Some of Donald Trump's most fervent supporters believe the former president will be inaugurated Thursday, and law enforcement is on guard for another possible assault on democratic institutions less than two months after the deadly Jan. 6 insurrection.
NBC News reporter Brandy Zadrozny covers online extremism and conspiracy theories, and she said the chatter around March 4 isn't quite as loud as the noise ahead of the U.S. Capitol assault that left five dead -- but Congress has canceled its session and the National Guard has mobilized just in case.
"It's very different," Zadrozny said. "You know, the conversation before the 6th was clear because we saw it all online. People were planning, they had flyers, they specifically said what they're going to do, how they were going to do it. It [was] just very, very clear."
"It's a little bit weird," she added. "It's based in this conspiracy theory from Qanon that this is very silly and stupid, but, you know, humor me, that Donald Trump today will be inaugurated as the 19th president. It borrows a lot from the sovereign citizen movement, these people believe no laws have been real since Ulysses S. Grant. That is where there is danger, actually. It's hard to say these people are militia groups, the 'Boogaloo' groups and Qanon groups. There has been a sort of melding of these groups."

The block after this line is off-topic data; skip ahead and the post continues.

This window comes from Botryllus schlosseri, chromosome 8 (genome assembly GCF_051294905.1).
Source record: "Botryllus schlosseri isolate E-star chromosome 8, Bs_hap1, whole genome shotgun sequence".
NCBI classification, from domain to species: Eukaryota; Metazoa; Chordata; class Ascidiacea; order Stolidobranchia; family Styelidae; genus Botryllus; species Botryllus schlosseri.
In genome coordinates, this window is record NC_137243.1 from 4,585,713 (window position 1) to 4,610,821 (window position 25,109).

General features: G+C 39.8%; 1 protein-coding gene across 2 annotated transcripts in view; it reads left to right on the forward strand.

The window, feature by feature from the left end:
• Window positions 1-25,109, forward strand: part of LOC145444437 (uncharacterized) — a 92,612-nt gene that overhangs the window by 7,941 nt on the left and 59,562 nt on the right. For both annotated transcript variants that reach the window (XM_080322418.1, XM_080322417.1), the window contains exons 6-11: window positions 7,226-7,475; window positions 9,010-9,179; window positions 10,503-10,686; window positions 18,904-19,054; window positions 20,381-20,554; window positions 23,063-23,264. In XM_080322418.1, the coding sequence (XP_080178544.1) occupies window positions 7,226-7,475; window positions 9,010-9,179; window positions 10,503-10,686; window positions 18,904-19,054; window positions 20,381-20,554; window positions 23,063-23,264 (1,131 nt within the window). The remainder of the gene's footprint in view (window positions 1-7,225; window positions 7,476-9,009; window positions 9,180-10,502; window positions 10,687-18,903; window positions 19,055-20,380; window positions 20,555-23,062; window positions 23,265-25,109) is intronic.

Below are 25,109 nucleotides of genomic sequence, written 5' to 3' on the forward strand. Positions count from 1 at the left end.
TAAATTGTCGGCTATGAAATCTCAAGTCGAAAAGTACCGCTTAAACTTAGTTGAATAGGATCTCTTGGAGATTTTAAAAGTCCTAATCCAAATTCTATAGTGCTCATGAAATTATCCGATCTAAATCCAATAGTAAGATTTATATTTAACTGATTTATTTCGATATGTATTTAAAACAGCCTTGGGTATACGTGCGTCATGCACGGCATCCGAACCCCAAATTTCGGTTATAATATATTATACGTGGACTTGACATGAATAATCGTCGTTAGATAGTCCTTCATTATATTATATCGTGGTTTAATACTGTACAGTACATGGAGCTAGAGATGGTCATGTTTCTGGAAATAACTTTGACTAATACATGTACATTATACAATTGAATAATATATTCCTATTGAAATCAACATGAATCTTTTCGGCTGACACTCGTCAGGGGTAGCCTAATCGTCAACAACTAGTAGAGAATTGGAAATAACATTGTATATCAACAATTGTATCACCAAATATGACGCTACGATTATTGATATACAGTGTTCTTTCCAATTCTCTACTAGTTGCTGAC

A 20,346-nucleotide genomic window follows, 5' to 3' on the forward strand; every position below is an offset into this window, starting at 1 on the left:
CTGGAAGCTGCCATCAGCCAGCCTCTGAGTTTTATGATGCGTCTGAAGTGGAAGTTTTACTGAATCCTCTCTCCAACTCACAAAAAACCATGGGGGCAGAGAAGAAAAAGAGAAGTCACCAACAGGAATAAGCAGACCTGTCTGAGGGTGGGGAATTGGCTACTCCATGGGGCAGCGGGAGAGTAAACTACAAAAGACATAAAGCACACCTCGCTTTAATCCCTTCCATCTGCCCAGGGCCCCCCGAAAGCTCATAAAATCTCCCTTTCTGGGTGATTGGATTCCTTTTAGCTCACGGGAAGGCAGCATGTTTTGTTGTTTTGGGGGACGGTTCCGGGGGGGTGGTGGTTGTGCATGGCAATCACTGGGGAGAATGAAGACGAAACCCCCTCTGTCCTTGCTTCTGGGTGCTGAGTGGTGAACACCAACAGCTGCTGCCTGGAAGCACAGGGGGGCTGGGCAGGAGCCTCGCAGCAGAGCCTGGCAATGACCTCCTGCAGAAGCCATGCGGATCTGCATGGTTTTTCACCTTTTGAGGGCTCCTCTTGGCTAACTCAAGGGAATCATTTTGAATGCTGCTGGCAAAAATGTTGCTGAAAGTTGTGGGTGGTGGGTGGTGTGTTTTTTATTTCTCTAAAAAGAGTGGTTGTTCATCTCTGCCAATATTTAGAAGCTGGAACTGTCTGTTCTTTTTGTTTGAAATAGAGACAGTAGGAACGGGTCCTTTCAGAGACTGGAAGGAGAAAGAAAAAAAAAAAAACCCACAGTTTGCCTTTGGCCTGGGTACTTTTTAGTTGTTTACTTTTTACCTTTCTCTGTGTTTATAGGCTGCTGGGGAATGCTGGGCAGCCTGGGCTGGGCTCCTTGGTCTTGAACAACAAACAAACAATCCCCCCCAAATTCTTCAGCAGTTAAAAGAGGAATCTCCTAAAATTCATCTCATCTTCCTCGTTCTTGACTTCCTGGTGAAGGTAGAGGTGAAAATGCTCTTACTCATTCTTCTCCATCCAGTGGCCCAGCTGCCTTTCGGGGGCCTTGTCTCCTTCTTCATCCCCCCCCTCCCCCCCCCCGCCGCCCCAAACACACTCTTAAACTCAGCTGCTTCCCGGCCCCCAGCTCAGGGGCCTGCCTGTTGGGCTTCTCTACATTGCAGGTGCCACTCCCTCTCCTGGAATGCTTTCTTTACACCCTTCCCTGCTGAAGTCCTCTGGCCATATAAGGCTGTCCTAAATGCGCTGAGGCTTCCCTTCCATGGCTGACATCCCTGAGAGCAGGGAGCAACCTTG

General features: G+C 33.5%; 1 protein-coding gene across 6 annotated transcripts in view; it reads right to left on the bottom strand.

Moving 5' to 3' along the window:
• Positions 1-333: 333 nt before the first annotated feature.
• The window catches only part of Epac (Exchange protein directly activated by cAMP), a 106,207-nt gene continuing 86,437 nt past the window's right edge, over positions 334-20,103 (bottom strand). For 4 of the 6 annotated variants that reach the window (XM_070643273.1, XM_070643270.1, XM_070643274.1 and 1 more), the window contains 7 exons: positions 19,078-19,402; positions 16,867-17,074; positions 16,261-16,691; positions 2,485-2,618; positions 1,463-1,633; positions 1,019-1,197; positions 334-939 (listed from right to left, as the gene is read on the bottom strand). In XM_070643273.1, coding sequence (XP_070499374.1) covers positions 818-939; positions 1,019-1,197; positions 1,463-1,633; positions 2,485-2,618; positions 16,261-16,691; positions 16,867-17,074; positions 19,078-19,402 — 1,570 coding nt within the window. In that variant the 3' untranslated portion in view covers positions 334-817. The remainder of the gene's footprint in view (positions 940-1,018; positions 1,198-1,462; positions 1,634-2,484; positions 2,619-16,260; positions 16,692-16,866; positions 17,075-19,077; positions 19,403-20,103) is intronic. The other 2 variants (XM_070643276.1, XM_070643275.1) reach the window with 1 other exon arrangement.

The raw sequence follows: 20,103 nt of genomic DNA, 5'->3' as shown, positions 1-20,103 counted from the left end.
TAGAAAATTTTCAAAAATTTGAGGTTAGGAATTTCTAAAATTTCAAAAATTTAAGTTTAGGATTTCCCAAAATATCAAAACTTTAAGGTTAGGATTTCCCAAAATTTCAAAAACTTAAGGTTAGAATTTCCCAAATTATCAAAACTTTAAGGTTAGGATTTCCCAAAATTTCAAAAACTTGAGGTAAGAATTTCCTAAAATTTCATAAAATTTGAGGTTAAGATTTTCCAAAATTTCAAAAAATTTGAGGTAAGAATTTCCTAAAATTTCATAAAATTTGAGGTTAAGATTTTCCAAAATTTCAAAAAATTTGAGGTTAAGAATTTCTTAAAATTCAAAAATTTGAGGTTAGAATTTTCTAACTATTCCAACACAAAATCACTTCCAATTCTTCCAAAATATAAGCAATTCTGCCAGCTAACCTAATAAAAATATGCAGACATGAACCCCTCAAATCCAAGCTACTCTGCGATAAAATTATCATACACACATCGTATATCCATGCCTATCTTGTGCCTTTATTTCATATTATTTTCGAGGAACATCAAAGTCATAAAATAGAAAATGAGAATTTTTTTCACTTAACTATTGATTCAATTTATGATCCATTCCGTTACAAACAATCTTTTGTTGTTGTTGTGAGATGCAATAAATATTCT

Although the chatter isn't quite as loud, Zadrozny said law enforcement is still preparing for possible violence.
"The Capitol police and the FBI warnings weren't clear what those [threats] were," she said. "There could be militia groups planning today to do something. There could be other radical extremists, white power people, planning something to do. But what makes us breathe a little easier, these groups like to hide what they are doing under larger political movements like the Boogaloo Bois and Black Lives Matter. Over the summer or we saw, at the Capitol, militia groups weaving their way into more generic MAGA crowds."
There is one major reason why Thursday isn't expected to be quite as volatile as Jan. 6, Zadrozny said.
"We're not going to have those large crowds today because we don't have a president of the United States anymore telling every supporter he has to come to the Capitol and support this big lie," Zadrozny said.
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